The familiar picture of the plodding, cold-blooded, dim-witted dinosaur inching his way through steamy swamps may look nice in coloring books and Saturday morning cartoons, but according to a leading paleontologist who spoke last night at Yenching Library, scholars in the field should know better.
In a brief, humorous speech broadcast live to 162 colleges nationwide, University of Colorado paleontologist Dr. Robert Bakker said his evidence supports the theory that dinosaurs were actually warm-blooded, fast-moving social creatures who thrived in dry, cold climates.
According to Bakker's evidence, dinosaurs also varied in intellectual capacity, cared for their young and are most closely related to modern-day birds--not reptiles, as has been traditionally thought.
Bakker said that evidence in support of his theory is not new, yet it has been largely ignored because it doesn't "fit" with turn-of-the-century notions of dinosaurs that have persisted to this day.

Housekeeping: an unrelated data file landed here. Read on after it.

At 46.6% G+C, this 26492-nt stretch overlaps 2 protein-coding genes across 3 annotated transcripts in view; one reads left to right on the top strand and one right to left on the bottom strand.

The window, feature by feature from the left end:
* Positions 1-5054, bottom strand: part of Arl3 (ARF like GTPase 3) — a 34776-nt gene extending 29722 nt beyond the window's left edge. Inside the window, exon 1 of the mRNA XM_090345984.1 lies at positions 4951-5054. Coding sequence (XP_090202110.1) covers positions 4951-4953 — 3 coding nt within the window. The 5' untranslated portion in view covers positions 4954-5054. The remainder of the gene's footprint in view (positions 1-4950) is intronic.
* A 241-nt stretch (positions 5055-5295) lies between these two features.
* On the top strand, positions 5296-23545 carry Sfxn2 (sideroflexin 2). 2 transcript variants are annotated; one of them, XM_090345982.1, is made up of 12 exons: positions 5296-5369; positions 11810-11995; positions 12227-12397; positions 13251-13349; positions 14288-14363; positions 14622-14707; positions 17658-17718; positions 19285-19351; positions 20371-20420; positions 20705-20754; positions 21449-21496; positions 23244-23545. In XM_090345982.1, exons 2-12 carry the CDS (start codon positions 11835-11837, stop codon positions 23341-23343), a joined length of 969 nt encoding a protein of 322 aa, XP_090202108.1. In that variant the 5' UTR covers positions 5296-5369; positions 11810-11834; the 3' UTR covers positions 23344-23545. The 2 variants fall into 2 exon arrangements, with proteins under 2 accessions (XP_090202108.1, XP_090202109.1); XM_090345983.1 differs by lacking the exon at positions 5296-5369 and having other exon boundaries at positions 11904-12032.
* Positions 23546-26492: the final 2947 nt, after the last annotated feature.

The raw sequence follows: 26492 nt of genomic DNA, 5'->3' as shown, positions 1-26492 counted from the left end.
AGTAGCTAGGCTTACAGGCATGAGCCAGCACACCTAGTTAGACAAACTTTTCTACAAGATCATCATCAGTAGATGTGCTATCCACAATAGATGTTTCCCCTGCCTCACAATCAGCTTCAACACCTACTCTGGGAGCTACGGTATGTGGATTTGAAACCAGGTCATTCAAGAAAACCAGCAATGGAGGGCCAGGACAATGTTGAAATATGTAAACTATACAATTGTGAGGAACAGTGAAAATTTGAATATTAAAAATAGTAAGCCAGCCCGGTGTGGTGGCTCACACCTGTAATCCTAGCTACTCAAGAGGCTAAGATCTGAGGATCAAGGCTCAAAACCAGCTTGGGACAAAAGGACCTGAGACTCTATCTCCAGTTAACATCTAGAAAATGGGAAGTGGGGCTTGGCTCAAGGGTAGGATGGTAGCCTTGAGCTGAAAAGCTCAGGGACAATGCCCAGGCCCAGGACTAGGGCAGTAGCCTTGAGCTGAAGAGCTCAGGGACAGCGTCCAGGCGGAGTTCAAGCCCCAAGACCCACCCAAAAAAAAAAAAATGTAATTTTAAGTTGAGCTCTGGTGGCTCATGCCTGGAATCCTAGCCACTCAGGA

"It's science by label," said Bakker, "and labeling is a very powerful influence on research. If you define a dinosaur as a reptile, you don't have to think about it anymore."
The most likely cause of their demise, said Bakker, touching on another dinosaur controversy, was not a meteor or a sudden temperature change, but a disease of epidemic proportions. "I see dinosaurs as not going out with a bang, but going out with diarrhoea," said Bakker.
Bakker's lecture was followed by a brief call-in question-and-answer period and a screening of "The Great Dinosaur Hunt," a special in "The Infinite Voyage" television series. The lecture and film were beamed live to colleges campuses across the country and also will be aired January 4 on PBS.